What are conversational insights?

You may be wondering: what are conversational insights, how should I use them to understand my customers better, and what tools should I use? I’ll answer all these questions and more in this article.

Specifically, I cover the following:

What are conversational insights?

Sometimes also called conversational research, this type of consumer feedback is about the nuance and context of the spoken word. What are consumers saying, what does it mean in the context of the answer, and how does it apply to your business?

This type of research includes:

Why do we need conversational insights?

Certainly, there’s a place for quantitative research: On a scale of one to five, how much did you enjoy the meal? That can be helpful to understand the overall “what is going on and how are people self-reporting their feeling?”

And then, with the right conversational research technique, companies can understand why consumers feel a certain way and also see their body language and facial expression. That can give even more clues about their feelings, decisions, and opinions.

For example, a consumer might say, “yes, that sounds like a good idea,” but their body language and facial expressions might not align with that statement. The researcher can then ask a follow-up question in an online focus group to verify or dig deeper. In an asynchronous video survey, they can still read the body language and compare their hunch to the automatic sentiment analysis.

Read next: How to write research questions

Where conversational insights can be used

There are several ways to conduct conversational research to enhance consumer understanding, with the most popular applications including:

  • In-depth interviews
  • Usage and Attitude studies
  • Ad testing
  • Customer experience
  • Brand perception
  • Video testimonials
  • Win/loss
  • Creative testing
  • Shopper missions
  • Customer satisfaction
  • In-Home Usage Testing
  • Focus groups
  • Digital prototyping

Choosing the correct type of conversational insight strategy

The conversational research strategy depends on the goal, who we need to participate in the research, and the subject matter.

Some topics might need an in-depth one-on-one interview. Others would benefit more from a few dozen respondents answering a question through videos. And others yet might get the most out of a focus group where respondents can interact with each other.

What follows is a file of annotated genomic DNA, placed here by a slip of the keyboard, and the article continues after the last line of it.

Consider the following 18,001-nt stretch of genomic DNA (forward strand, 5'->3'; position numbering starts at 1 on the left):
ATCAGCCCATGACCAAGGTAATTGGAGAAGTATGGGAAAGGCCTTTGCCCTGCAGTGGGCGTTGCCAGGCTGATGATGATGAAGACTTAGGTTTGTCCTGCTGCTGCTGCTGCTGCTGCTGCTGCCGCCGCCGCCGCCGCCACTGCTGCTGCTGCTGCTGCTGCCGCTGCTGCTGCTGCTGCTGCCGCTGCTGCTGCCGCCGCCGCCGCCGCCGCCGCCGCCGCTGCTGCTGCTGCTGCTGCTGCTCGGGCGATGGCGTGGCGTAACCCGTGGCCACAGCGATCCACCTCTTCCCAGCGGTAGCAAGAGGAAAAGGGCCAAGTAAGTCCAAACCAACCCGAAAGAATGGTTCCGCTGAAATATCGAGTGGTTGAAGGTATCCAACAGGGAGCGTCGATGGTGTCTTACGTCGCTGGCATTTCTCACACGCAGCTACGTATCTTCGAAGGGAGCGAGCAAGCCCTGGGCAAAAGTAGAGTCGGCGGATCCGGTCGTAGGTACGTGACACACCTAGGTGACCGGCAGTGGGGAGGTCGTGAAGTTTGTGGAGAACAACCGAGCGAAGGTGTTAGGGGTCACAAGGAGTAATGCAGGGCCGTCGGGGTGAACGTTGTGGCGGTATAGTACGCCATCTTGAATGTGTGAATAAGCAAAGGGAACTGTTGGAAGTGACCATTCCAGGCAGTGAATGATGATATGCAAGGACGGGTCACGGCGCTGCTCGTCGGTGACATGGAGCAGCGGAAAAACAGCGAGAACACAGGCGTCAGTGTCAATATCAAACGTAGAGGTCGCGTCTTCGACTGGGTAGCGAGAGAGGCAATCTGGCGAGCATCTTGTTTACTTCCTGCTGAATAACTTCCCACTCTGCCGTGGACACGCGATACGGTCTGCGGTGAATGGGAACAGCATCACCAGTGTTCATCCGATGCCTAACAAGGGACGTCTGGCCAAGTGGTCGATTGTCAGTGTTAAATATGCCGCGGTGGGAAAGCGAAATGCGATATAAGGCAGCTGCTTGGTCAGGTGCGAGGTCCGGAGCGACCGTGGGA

But it also doesn’t have to be an all-or-nothing proposition. At times, it can be a mix of strategies.

You might start with a quant survey, ask follow-up questions through a focus group or video survey and then follow up with another quant survey, as insights professional Jason Alleger discussed.

The analysis of conversational insights

Conversational insights platforms like Voxpopme don’t just gather insights but also help analyze them. That can include several ways.

Categorizing the overall sentiment

How much of your feedback was positive, negative, or neutral? Understanding consumer sentiment based on what they say is especially powerful.

example of consumer sentiment


Identifying themes

Conversational research can help us identify themes that consumers discuss. In the Voxpopme platform, I use theme explorer and builder to accomplish that task. The themes are generated based on what people say, and I can then review the most common themes based on what was said.

examples of consumer themes from conversational insights

Storytelling with conversational research

Conversational insights can help us bring the customer – or fan in the case of sports – to the table to ensure their opinions are heard and considered when decisions are made.

We have videos from our conversational research that can be powerful when we share certain soundbites from customers and consumers with decision-makers. They can see what’s being said, feel the emotion behind the response, and catch the subtle messages the consumer is sending. That helps your coworkers feel like they’re in the customer conversation too. 

Conversational insights can be a real game-changer for companies when done well. Many consumers want to talk, share their experiences and participate in a conversation. Why not make good use of it in your market research strategy?

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What’s a question you’d like to ask consumers?